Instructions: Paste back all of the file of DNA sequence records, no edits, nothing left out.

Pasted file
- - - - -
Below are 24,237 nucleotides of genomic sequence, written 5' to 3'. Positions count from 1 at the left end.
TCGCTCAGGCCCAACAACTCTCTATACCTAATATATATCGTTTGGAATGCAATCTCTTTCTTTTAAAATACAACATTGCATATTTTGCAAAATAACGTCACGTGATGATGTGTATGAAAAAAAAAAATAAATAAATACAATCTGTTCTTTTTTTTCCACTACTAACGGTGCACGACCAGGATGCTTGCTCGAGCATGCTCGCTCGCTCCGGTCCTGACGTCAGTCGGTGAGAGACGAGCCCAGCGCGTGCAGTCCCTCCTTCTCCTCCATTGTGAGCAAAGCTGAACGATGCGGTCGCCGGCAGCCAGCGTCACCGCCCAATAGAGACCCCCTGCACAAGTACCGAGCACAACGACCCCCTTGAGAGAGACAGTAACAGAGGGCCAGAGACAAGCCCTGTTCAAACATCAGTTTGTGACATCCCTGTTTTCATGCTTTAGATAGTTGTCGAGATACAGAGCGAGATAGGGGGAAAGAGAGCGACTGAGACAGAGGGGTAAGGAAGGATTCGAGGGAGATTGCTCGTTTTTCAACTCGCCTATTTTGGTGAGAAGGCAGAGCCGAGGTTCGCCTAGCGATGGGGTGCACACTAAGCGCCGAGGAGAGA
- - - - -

Below are 24,237 nucleotides of genomic sequence, written 5' to 3'. Positions count from 1 at the left end.
TCGCTCAGGCCCAACAACTCTCTATACCTAATATATATCGTTTGGAATGCAATCTCTTTCTTTTAAAATACAACATTGCATATTTTGCAAAATAACGTCACGTGATGATGTGTATGAAAAAAAAAAATAAATAAATACAATCTGTTCTTTTTTTTCCACTACTAACGGTGCACGACCAGGATGCTTGCTCGAGCATGCTCGCTCGCTCCGGTCCTGACGTCAGTCGGTGAGAGACGAGCCCAGCGCGTGCAGTCCCTCCTTCTCCTCCATTGTGAGCAAAGCTGAACGATGCGGTCGCCGGCAGCCAGCGTCACCGCCCAATAGAGACCCCCTGCACAAGTACCGAGCACAACGACCCCCTTGAGAGAGACAGTAACAGAGGGCCAGAGACAAGCCCTGTTCAAACATCAGTTTGTGACATCCCTGTTTTCATGCTTTAGATAGTTGTCGAGATACAGAGCGAGATAGGGGGAAAGAGAGCGACTGAGACAGAGGGGTAAGGAAGGATTCGAGGGAGATTGCTCGTTTTTCAACTCGCCTATTTTGGTGAGAAGGCAGAGCCGAGGTTCGCCTAGCGATGGGGTGCACACTAAGCGCCGAGGAGAGA